The Burning (Original Soundtrack)


Reviewed by Gregory S. Burkart
The Autumn of 2007 is turning out to be an excellent harvest for fans of ?lost? horror gems from the '80s - a bumper crop of ?man, they'll never release that? titles including From Beyond, Scarecrows, and this long-awaited, glorious chunk of cheese from the Slashers' Golden Era. To most, Tony Maylam's The Burning had little to distinguish itself beyond its close plot similarities to Friday The 13th Part 2, but to '80s horror buffs, it has been celebrated as an unsung mini-classic, along the lines of Sleepaway Camp. Adored by fans not only for its roll call of soon-to-be-famous names (on both sides of the camera), it also developed a reputation around a particularly bloody scene censored from most prints of the film, thus cementing its ?must-see? notoriety. (Check out the DVD review for more on this.)

Not as widely celebrated, but no less deserving of praise, is Yes keyboardist and synth virtuoso Rick Wakeman's short but sweet score for the film - originally released on Varese Sarabande records in 1981, now finally reissued in a digitally-remastered edition by the UK's Music Fusion label, augmented with a few ?postmodern? touches (i.e. ambient effects and a dialogue excerpt from the film).

Wakeman's compositions run the gamut from sparkly synth-pop (courtesy of classic synth staples like the MiniMoog, the ARP Omni and Prophets 5 and 10) to rich, moody grand piano passages, then break into a soggy-bottom bluegrass stomp (?Devil's Creek Breakdown?) with an able assist from several guest artists, including steel guitar and banjo by one ?Alan Brawer? - better known today as music producer Alan Brewer.

As with the original LP & cassette release, the CD is broken into two thematic parts: the first four tracks comprise ?The Wakeman Variations,? which consist of extended or alternate arrangements of many of the main score themes. Wakeman's flourish at the keys shines through on these cuts, which are more improvisational and symphonic in tone than the ?flip? side. Case in point, he transforms the film's main theme from a simple melodic pattern (established in a warm piano intro, with the sound of buzzing cicadas in the background) into a colorful prog-rock opus filled with electronic string washes and playful, noodly leads. ?The Chase Continues? is as tense and frenetic as the title suggests, but tracks like ?Variations On The Fire? are a tad too playful ? I kept waiting for the cast of ?Fame? to come jumping out and start dancing on cars.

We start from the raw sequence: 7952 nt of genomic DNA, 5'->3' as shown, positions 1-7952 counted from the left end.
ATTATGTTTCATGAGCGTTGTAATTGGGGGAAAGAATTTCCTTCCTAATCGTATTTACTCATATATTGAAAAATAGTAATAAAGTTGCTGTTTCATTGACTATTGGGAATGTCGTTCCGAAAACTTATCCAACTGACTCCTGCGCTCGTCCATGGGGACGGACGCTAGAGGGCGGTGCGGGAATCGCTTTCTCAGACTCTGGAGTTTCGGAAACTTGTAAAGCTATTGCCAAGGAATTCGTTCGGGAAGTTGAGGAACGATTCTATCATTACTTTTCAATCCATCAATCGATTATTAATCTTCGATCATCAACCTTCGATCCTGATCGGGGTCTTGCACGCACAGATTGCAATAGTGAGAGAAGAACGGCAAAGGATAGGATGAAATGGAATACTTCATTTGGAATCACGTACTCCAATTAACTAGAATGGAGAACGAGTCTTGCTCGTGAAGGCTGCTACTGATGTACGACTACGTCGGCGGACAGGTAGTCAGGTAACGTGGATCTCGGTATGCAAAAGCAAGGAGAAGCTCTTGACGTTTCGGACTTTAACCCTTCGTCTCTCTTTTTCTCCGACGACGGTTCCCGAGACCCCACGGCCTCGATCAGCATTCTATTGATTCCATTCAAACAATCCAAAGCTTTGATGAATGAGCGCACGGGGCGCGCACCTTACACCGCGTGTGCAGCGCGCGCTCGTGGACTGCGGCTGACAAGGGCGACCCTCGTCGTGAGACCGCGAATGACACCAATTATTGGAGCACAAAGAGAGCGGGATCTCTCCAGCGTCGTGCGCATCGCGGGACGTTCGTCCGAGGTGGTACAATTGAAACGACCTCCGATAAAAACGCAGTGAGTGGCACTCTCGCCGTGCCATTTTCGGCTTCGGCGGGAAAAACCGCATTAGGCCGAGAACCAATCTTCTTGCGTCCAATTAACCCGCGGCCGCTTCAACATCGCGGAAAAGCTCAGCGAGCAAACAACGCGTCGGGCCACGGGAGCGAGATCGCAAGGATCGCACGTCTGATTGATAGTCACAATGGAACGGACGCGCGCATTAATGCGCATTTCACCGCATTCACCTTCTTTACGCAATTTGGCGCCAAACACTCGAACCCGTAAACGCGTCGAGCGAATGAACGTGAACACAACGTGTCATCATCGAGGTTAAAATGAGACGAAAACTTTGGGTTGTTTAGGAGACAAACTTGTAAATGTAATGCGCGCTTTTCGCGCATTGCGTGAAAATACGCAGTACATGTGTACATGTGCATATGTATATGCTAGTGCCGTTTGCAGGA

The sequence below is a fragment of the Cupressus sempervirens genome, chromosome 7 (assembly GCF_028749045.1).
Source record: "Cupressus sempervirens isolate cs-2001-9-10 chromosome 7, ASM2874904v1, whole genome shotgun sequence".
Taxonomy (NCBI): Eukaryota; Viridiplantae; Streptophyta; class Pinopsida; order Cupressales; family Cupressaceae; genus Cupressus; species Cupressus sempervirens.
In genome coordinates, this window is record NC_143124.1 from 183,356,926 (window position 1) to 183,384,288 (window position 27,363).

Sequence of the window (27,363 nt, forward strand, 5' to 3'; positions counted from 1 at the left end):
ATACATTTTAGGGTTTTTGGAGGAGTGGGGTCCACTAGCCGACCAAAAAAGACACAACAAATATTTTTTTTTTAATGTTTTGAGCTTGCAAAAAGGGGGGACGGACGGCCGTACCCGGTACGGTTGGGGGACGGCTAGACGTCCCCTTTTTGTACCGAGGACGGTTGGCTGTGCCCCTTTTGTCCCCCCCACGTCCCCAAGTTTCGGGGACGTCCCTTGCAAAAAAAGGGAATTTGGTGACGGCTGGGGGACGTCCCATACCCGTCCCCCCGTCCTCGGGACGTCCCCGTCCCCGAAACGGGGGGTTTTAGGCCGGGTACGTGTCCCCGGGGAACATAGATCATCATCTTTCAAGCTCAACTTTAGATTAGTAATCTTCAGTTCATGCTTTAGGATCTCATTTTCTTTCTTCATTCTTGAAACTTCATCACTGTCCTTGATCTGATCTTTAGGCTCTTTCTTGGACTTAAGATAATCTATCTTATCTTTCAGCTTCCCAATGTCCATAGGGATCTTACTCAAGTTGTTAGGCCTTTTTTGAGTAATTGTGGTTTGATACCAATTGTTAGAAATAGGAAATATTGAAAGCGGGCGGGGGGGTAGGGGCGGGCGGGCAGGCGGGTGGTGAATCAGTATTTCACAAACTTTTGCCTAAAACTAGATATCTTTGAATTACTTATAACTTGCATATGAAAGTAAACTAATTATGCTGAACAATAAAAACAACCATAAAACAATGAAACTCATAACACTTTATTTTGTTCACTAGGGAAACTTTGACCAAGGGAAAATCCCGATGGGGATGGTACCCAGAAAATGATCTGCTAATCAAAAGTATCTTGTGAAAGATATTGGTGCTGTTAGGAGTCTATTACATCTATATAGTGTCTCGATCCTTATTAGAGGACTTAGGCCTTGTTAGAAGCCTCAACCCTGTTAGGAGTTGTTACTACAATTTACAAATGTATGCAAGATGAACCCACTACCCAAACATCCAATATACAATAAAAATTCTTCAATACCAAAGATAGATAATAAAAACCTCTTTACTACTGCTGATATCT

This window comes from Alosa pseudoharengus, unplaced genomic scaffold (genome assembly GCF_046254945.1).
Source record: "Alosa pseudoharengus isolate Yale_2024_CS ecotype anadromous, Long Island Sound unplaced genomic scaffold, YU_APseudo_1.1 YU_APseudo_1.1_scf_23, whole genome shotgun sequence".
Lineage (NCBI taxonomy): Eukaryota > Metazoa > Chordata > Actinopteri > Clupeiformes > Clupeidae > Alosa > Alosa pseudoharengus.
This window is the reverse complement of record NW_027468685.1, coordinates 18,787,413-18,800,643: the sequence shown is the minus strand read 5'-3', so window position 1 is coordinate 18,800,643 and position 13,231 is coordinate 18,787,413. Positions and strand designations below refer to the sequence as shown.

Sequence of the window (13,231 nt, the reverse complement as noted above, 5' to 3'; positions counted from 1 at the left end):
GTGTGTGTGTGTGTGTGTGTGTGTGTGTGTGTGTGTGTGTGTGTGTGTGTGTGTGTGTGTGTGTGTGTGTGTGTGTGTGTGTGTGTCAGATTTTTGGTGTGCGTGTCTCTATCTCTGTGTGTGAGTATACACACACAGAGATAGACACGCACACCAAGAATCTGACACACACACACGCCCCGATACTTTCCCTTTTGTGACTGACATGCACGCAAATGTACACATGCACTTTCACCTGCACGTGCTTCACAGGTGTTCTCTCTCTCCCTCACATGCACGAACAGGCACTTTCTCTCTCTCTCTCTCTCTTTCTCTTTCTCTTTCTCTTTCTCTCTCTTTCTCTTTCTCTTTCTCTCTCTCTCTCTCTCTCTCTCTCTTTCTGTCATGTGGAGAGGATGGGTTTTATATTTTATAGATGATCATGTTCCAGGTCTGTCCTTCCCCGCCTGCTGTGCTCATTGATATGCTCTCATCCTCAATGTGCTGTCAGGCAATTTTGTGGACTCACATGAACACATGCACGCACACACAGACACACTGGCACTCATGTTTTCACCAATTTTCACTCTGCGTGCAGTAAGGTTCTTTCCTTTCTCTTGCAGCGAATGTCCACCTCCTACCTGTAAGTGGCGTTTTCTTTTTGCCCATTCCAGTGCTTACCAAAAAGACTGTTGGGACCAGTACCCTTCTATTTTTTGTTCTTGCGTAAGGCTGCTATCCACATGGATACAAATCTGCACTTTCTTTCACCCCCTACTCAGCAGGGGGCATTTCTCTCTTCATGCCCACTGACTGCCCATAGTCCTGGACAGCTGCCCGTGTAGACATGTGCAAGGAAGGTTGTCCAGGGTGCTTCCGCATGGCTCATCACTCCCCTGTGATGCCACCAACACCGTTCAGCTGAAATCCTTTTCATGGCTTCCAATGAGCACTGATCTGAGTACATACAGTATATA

The ?Music From The Film? section is all over the thematic map, and ranges from silly fun ('70s smoke-pot-and-get-laid groove ?Doin' It? and the aforementioned hillbilly knee-slapper) to throughly chilling (the film version of ?Shear Terror,? accompaniment to the film's vaunted gore scene, would be much at home on a haunted house sound-effects CD), with some standard move-the-plot-along material in between. The requisite dialogue excerpt sets the tone for this section, with its campfire tale of the disfigured, homicidal ?Cropsy the Caretaker? seeking revenge for a campground prank gone horribly wrong.

Wakeman himself has expressed little enthusiasm for this project, having taken the assignment mainly for a quick paycheck (opting for a flat fee rather than a portion of the profits). Even so, his effortless riffing on the basic themes suggests that his skill with a melody or twist of phrase shines through regardless of the material. The recording quality throughout is top-notch, and lends a much classier tone to an otherwise fairly seedy low-rent production. The glassy ARP string washes and chattering Moog treatments swirl around the stereo space to impressive and spooky effect, making it an ideal mood-setter for your next Halloween party... or soothing dinnertime listening, if you're a freak like me.